Calcium hydroxide vs. mineral trioxide aggregates for partial pulpotomy of permanent molars with deep caries.
Aim: To prospectively compare the clinical success rate of partial pulpotomy treatment in permanent molars using calcium hydroxide (CH) and mineral trioxide aggregates (MTA) as pulp dressing agents. Methods: Restorable permanent first molars (64) with carious pulp exposures were randomly assigned to two groups; CH and MTA. A standardized operative procedure was followed in both groups. Following isolation and caries removal, the exposed superficial pulp tissue layers were removed with a sterile flame shape diamond bur to a depth of 2-4 mm. Bleeding was controlled and pulp dressed with either a paste of non-setting Ca[(OH).sub.2] followed by a setting layer of Ca[(OH).sub.2], or with grey MTA. The dressing materials in both groups were then covered with a layer of light cured glass ionomer cement. The teeth were either restored using amalgam, or where grossly carious with preformed metal crowns. Patients were scheduled for follow-up at 3, 6, 12 months and annually thereafter. Results: There were 34 patients (17 males and 17 females) with 51 teeth available for evaluation. The age of patients at the time of restoration ranged between 6.8 to 13.3 years (mean of 10.3 [+ or -] 1.8 years). The follow-up period ranged from 25.4 to 45.6 months with an average of 34.8 [+ or -] 4.4 months. There was no statistically significant difference in the success rate of teeth treated with CH (91%) in comparison to teeth treated with MTA (93%). Radiographically, a hard tissue barrier under CH was noticed in 12 (55%) teeth compared with 18 (64%) teeth under MTA (p=0.4). Conclusions: MTA has clinical success rate comparable to CH as a pulp dressing material for partial pulpotomy in permanent molars with carious exposures.
Key words: Pulpotomy, Permanent Molar, Caries, Calcium Hydroxide, MTA.
The permanent first molar may, soon after eruption, show extensive caries, sometimes associated with hypoplasia [Carrotte, 2005]. Without treatment, this eventually results in infection of the dental pulp and surrounding periapical tissues [Martin, 2003]. One of the most challenging clinical scenarios for clinicians is the management of the pulpally involved immature permanent first molar. In all teeth, with or without closed apices, root canal treatment would stop apposition of dentine along the canal walls and pulp chamber leaving the tooth with thin dental walls, and making it prone to fracture [Camp et al., 2002]. Direct pulp capping and partial pulpotomy are two clinical modalities to preserve tooth vitality in cases of pulp exposure in young permanent teeth [Mass and Zilberman, 1993; Mejare and Cvek, 1993]. Young permanent teeth are considered good candidates for many pulp healing procedures because of their increased apical perfusion, which is believed to enhance the pulp's ability to react to various insults successfully [Massler, 1972].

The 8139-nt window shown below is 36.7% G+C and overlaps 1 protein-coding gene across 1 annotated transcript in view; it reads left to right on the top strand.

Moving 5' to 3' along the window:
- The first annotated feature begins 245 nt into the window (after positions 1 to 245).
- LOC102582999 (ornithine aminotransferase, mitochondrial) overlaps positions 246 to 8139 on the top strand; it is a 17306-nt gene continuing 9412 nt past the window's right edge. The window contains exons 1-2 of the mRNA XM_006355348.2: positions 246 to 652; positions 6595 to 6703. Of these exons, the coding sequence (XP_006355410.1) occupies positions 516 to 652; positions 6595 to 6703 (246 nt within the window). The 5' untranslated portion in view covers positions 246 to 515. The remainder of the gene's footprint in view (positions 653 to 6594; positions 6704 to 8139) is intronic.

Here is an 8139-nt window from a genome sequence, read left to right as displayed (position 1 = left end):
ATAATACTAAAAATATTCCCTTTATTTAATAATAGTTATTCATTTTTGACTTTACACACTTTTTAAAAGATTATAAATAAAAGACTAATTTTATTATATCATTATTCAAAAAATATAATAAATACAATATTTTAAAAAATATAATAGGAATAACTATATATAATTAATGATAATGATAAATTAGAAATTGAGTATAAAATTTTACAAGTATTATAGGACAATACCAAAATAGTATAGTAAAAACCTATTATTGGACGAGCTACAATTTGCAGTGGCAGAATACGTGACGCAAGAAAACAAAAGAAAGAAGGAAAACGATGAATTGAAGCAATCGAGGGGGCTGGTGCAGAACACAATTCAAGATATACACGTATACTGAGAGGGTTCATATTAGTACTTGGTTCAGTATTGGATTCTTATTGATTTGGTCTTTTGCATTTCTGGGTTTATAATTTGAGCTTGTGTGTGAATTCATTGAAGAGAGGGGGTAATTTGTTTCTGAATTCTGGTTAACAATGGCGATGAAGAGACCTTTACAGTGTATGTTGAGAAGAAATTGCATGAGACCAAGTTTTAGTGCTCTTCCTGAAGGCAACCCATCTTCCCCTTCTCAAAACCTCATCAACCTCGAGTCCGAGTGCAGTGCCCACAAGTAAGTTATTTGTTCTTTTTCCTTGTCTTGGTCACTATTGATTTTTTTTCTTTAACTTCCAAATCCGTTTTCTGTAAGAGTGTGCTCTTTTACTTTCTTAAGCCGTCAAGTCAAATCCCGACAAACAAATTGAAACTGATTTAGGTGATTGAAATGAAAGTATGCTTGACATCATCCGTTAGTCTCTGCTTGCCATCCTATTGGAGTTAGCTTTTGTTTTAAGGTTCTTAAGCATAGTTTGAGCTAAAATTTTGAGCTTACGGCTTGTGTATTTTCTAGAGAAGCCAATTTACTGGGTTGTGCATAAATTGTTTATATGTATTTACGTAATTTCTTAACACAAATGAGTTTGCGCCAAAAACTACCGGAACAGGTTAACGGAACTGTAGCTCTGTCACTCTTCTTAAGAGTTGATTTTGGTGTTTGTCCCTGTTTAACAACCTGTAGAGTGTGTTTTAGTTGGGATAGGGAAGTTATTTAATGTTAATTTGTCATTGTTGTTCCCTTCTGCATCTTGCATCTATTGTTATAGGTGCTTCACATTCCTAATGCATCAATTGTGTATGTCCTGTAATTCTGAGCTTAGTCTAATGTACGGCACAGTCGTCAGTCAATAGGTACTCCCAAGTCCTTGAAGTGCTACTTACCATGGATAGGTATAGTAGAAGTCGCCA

Partial pulpotomy for permanent teeth with diagnosis of normal pulp or reversible pulpitis is a procedure in which the inflamed tissue beneath an exposure is removed to a depth of 1 to 3 mm or deeper to reach healthy pulp tissue. Bleeding is then controlled and the site is covered with CH or MTA [AAPD, 2006].
Due to its highly alkaline pH, up to 12.5, CH confers a bactericidal effect and is capable of inducing the formation of a hard tissue barrier [Zander, 1939]. Using CH as a pulp dressing agent, the success rate of partial pulpotomy is reported to be 91-100% in cariously exposed young permanent molars [Zilberman et al., 1989; Mass and Zilberman, 1993; Mejare and Cvek, 1993; Nosrat and Nosrat, 1998]. Recently, encouraging results with MTA have been reported at both experimental and clinical levels [Torabinejad et al., 1993; Tziafas et al., 2002; Fridland and Rosado, 2005; Barrieshi-Nusair and Qudeimat 2006; Camilleri and Pitt Ford, 2006]. MTA has been shown to induce less pulp inflammation and more dentine bridge formation when compared with CH cement [Ford et al., 1996; Aeinehchi et al., 2003; Briso et al., 2006; Takita et al., 2006]. In a preliminary study, the authors reported on a 100% success rate when MTA was used as a pulp dressing agent for partially pulpotomised permanent first molars [Barrieshi-Nusair and Qudeimat 2006].
The aim of this study was to compare the clinical success rate of CH with that of MTA in partial pulpotomy treatment of permanent molars.
Material and Methods